|talk about hideous|
The news has been relentlessly hideous. I’d feel like a simp if I launched into a chipper post about marrow bones and broccoli soup without at least mentioning how wrong and unstable everything feels, and by “everything” I mean Turkey, Orlando, Donald Trump rallies, bickering about bathrooms, shootings of civilians by cops, shootings of cops by civilians, inflammatory rhetoric on both the right and left, irritating smugness in certain quarters, intolerable racism in others, the stupid, stupid politics of sushi, self-pity, self-righteousness, speeches full of empty pieties, speeches full of utter nonsense and nauseating bigotry. Everything.
And as I was writing this, Nice.
The world is coming unglued.
Like a lot of people, I’ve been darkly obsessed with the news lately. Now, I shall proceed with the aforementioned chipper post about marrow bones and broccoli soup.
*If you have only ever ordered marrow bones in restaurants, you need to try roasting them at home. Five bones made an easy, curiously luxurious meal for two and cost less than $5. I used the marrow bones prep method in Jennifer McLagan’s Bones: Soak the bones in water with 2 tablespoons of kosher salt for 24 hours. Change the water (and salt) every 6-8 hours. Pat bones dry. Salt and pepper. Roast on an oiled baking sheet at 450 degrees F for about 25 minutes. Serve with gremolata and crusty bread. Delicious.
*The same day I bought the marrow bones, I also bought beef cheeks, which were also unbelievably cheap. I’d never seen them in their uncooked state and they really do look cheeky -- round, plump, red. The meat requires the same long, slow cooking as short ribs or chuck, but is softer, the shreds finer, the flavor subtly different. I used the cheeks to make these terrific rich, dark barbacoa beef cheek tacos from Food52. I used a guajillo pepper instead of the ancho (no reason, that’s just what I had), forgot the peanut butter, and recommend patting dry the cheeks before searing. Otherwise, I followed the recipe as written, including making the excellent pickled onion accompaniment. Highly recommend.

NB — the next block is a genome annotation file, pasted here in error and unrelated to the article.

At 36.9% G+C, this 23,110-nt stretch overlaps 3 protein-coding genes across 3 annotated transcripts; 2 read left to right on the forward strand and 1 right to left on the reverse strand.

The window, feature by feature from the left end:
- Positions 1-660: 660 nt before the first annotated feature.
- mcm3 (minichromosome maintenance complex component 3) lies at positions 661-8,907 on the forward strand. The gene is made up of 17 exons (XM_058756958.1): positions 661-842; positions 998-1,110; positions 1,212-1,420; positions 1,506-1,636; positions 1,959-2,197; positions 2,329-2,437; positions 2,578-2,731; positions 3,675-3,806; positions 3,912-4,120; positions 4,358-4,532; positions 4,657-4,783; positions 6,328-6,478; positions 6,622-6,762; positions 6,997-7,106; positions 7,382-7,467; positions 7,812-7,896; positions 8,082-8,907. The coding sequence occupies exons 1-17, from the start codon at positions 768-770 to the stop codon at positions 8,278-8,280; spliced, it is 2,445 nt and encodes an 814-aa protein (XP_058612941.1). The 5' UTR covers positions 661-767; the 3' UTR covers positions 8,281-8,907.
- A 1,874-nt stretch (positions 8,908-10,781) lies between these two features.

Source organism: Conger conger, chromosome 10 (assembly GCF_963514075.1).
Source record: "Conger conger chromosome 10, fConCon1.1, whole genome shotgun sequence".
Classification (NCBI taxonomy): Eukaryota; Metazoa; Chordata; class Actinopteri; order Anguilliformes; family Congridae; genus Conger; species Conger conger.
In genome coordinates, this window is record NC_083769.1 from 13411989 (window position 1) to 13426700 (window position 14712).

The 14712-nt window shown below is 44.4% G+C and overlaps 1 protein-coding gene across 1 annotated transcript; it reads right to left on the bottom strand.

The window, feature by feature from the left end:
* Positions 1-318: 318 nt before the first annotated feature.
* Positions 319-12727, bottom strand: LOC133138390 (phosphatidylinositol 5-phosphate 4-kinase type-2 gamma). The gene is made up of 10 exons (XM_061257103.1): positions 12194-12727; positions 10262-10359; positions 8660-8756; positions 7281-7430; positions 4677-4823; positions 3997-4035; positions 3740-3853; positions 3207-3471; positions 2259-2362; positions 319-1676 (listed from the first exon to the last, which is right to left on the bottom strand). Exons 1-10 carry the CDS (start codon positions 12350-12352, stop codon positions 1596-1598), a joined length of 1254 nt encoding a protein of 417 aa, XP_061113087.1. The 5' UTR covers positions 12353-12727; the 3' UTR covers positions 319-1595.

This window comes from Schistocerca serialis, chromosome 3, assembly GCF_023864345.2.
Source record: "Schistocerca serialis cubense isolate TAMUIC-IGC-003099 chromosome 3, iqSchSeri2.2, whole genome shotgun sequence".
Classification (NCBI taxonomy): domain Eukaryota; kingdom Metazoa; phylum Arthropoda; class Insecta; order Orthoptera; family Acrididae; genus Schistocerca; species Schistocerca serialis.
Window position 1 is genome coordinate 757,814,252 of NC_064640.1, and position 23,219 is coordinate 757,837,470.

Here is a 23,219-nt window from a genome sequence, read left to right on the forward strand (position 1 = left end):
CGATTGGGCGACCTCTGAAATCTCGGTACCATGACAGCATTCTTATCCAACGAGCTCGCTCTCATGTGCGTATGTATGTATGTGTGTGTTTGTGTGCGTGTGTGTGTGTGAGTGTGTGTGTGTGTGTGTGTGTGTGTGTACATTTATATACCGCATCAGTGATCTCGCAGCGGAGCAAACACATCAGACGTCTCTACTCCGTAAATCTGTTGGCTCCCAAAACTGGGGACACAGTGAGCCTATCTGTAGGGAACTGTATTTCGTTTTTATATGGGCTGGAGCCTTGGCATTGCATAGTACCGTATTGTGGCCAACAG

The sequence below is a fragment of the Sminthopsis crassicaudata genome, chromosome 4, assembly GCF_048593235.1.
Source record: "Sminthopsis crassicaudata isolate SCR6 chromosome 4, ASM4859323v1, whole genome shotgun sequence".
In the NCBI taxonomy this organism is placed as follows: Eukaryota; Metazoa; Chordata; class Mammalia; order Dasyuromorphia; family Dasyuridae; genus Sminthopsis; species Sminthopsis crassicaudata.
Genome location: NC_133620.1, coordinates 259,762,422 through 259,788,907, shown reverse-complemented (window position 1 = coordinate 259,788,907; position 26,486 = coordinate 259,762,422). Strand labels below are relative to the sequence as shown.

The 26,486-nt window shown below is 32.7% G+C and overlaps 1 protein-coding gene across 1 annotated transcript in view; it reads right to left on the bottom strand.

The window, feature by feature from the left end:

*Since that meat extravaganza, it’s been all vegetarian food from Love & Lemons, a book I will own in a few days if the librarian thinks it looks damaged. I’m afraid to say that the book might, to a very discerning eye, look damaged. I would probably say it looks gently used but will not argue if asked to replace it. I should have been more careful.
While I don’t buy cookbooks anymore, I’d be happy to add this one to my collection. The dishes in Love & Lemons are great. I’ve liked everything I’ve tried, particularly the light, lovely chickpea- carrot ribbon tacos. I think of this as young people vegetarian food. Millennial vegetarian food. Love & Lemons is full of bowls, grains, nut milks, miso, lemon. Lots of mixing of raw and cooked ingredients, everything bright, breezy, and streamlined. I worked my way through the entire soup chapter of one of the Greens cookbooks (Baby Boomer/Gen X vegetarian) in the late 1990s and I would be chopping vegetables for hours to make one pot of soup. In Love & Lemons you cook a few vegetables quickly, puree them with nuts or miso or coconut milk, and you have dinner. Here’s the recipe for a Love & Lemons broccoli-coconut soup that we liked a lot. I used an onion instead of a leek and chicken stock instead of vegetable, but if you follow the recipe exactly, it’s vegan. I’ve got a super-easy cauliflower soup in the works for tonight, freeing me up to spend even more time reading about current events and muttering to myself.